5 copy price $1.19
10 copy price $1.12
50 copy price $0.89
Anybody who has worked with children for any length of time will know the confusion, pain and fear experienced by a child when someone they know dies. Confusion about where they have gone, pain that they aren’t around anymore and real fear that other people they know will go away also. 10 of those in partnership with Day One have produced ‘When someone you know dies…’ to try and help with the pastoral care of these little ones. The book is very readable, extremely clear and well illustrated. It is a great conversation starter and one saturated in the gospel, that shows the joy of certain hope trusting Jesus the one who removes the fear of death. There are some very good illustrations, particularly the analogy about the conker and the oak tree to show the eternality of the soul but the transience of the human shell. I think this book is a great resource to have in every child workers drawer to be given to parents and children struggling with the loss of a loved one.
Much as we would want to protect young children from some of the harsher realities of life, there are situations and times when death rears his ugly head even at the nursery window. It is extremely dificult to explain death to a very young child; until they actually lose someone they love that way, they can have no concept of its strangeness, its finality and its pain, nor would you want them too. Until then, even to children systematically taught scriptural truth, death is just a word. For many years there have been secular storybooks to help children understand and come to terms with the idea of death – John Burningham’s Grandpa is one such – and there has been some Christian material which broaches the subject, but not a lot for the younger primary age–group. When someone you know dies is in the form of a small booklet, with a page of thoughtful, coloured illustration to every page of text. It draws on one of the best Christian explanations of death for children I know: the story within a story from Patricia St. John’s The Tanglewoods’ Secret. In that book an old shepherd comforting a grieving child uses the analogy firstly of a lamb and then of a conker. It is tenderly told, pointing clearly to resurrection hope. Nor does the booklet shirk the thorny question of the destiny of unbelievers. This is done truthfully and gently and leads into an explanation of the gospel of grace and the triumph of our Saviour. A very useful tool for parents and children’s workers.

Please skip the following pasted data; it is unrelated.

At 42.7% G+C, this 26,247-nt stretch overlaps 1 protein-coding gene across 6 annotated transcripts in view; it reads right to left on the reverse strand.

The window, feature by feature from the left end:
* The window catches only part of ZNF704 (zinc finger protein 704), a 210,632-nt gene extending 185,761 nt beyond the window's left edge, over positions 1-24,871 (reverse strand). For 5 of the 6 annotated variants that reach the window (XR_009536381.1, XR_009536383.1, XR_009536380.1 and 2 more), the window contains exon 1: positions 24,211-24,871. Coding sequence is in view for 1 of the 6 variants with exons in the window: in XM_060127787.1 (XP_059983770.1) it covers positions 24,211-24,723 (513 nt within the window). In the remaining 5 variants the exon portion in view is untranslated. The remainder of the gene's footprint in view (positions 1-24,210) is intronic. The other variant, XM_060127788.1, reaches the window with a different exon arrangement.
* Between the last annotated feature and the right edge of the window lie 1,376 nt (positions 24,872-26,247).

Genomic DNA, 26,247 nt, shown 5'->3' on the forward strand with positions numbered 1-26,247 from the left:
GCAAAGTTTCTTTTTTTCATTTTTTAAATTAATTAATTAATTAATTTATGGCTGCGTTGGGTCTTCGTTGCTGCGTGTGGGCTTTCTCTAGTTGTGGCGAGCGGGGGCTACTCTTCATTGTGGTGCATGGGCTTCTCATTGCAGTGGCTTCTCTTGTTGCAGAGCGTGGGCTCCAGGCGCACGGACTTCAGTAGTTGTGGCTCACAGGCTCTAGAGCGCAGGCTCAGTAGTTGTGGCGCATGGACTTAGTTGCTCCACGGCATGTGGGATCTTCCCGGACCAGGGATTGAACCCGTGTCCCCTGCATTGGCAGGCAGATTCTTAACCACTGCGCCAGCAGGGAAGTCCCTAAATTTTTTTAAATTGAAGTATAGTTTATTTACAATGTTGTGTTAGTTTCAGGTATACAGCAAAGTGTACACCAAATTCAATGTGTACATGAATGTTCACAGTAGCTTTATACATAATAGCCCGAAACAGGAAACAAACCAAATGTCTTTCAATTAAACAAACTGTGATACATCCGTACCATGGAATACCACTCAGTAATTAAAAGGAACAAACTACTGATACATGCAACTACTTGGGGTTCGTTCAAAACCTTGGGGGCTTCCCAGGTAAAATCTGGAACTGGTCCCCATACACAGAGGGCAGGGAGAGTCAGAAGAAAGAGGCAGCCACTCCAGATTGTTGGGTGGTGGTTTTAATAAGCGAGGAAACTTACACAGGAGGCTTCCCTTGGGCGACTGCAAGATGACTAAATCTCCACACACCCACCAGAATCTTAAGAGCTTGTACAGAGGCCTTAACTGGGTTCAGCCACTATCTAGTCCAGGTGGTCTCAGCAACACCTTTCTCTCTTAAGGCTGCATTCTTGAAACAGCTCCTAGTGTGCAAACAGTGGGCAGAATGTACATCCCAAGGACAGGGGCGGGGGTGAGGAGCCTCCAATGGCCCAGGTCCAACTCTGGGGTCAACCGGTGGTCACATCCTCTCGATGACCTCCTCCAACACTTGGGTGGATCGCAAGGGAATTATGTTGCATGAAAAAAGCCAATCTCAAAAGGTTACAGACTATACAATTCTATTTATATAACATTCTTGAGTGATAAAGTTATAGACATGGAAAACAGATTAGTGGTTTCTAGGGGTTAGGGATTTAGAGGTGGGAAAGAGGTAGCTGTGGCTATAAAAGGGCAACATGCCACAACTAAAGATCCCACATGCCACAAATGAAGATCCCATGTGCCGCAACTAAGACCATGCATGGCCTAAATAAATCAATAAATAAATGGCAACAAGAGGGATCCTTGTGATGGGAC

This wee pamphlet on a wildly difficult pastoral subject is gem. If you do find yourself in the situation of working with a child who is grieving or if you’re a parent, grandparent or friend of a child who is, read this through with them. Listen to them talk. Sit quietly with them. Pray with them. Be encouraged that however ill equipped you feel God is good and will work through your efforts. The strength of this pamphlet is its simplicity and clarity, it’s a great jumping off point for your own conversations.
There are many things I appreciate about this book. However there is in my opinion and I am happy to be corrected, a gaping hole which leaves me unable to wholeheartedly recommend it. The book clearly explains that at the point of death the shell (body) is in the ground but the person (spirit/soul) is with God. The book also explains that Jesus rose back to life. But devastatingly, the book does not link the resurrection of Jesus to our future bodily resurrection. In other words at the end of the book a child and adult would be left thinking that for the rest of eternity the one who died will live without a body and yet 1 Cor 15 and 1 Thess 4 make it so clear that when Jesus returns the bodies of those who have died will be raised back to life. It would be wonderful if in a reprint of this book, this Biblical truth could be included in the story as then I think this book should be recommended to everyone who wants to help a child deal with death.
Total Price: $1.99